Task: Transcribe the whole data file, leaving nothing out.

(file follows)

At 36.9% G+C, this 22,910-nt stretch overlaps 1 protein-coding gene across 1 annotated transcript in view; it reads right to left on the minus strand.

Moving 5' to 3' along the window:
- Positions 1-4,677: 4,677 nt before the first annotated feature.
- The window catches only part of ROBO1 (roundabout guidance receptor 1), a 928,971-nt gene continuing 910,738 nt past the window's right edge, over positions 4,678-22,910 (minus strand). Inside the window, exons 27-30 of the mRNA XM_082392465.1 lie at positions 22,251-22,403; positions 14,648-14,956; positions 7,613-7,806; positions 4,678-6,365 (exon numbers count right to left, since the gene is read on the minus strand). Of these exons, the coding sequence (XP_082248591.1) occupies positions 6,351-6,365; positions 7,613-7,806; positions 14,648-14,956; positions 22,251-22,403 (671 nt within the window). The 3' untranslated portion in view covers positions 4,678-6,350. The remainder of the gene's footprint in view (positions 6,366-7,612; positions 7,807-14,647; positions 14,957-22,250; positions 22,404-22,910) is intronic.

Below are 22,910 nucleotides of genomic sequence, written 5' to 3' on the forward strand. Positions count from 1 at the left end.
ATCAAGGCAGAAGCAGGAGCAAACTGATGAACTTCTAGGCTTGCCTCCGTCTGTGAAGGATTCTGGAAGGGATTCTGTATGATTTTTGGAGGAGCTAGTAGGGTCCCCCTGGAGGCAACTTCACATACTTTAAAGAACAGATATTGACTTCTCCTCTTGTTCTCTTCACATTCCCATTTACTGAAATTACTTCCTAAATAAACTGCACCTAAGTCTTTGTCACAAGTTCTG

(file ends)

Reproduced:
At 36.9% G+C, this 22,910-nt stretch overlaps 1 protein-coding gene across 1 annotated transcript in view; it reads right to left on the minus strand.

Moving 5' to 3' along the window:
- Positions 1-4,677: 4,677 nt before the first annotated feature.
- The window catches only part of ROBO1 (roundabout guidance receptor 1), a 928,971-nt gene continuing 910,738 nt past the window's right edge, over positions 4,678-22,910 (minus strand). Inside the window, exons 27-30 of the mRNA XM_082392465.1 lie at positions 22,251-22,403; positions 14,648-14,956; positions 7,613-7,806; positions 4,678-6,365 (exon numbers count right to left, since the gene is read on the minus strand). Of these exons, the coding sequence (XP_082248591.1) occupies positions 6,351-6,365; positions 7,613-7,806; positions 14,648-14,956; positions 22,251-22,403 (671 nt within the window). The 3' untranslated portion in view covers positions 4,678-6,350. The remainder of the gene's footprint in view (positions 6,366-7,612; positions 7,807-14,647; positions 14,957-22,250; positions 22,404-22,910) is intronic.

Below are 22,910 nucleotides of genomic sequence, written 5' to 3' on the forward strand. Positions count from 1 at the left end.
ATCAAGGCAGAAGCAGGAGCAAACTGATGAACTTCTAGGCTTGCCTCCGTCTGTGAAGGATTCTGGAAGGGATTCTGTATGATTTTTGGAGGAGCTAGTAGGGTCCCCCTGGAGGCAACTTCACATACTTTAAAGAACAGATATTGACTTCTCCTCTTGTTCTCTTCACATTCCCATTTACTGAAATTACTTCCTAAATAAACTGCACCTAAGTCTTTGTCACAAGTTCTG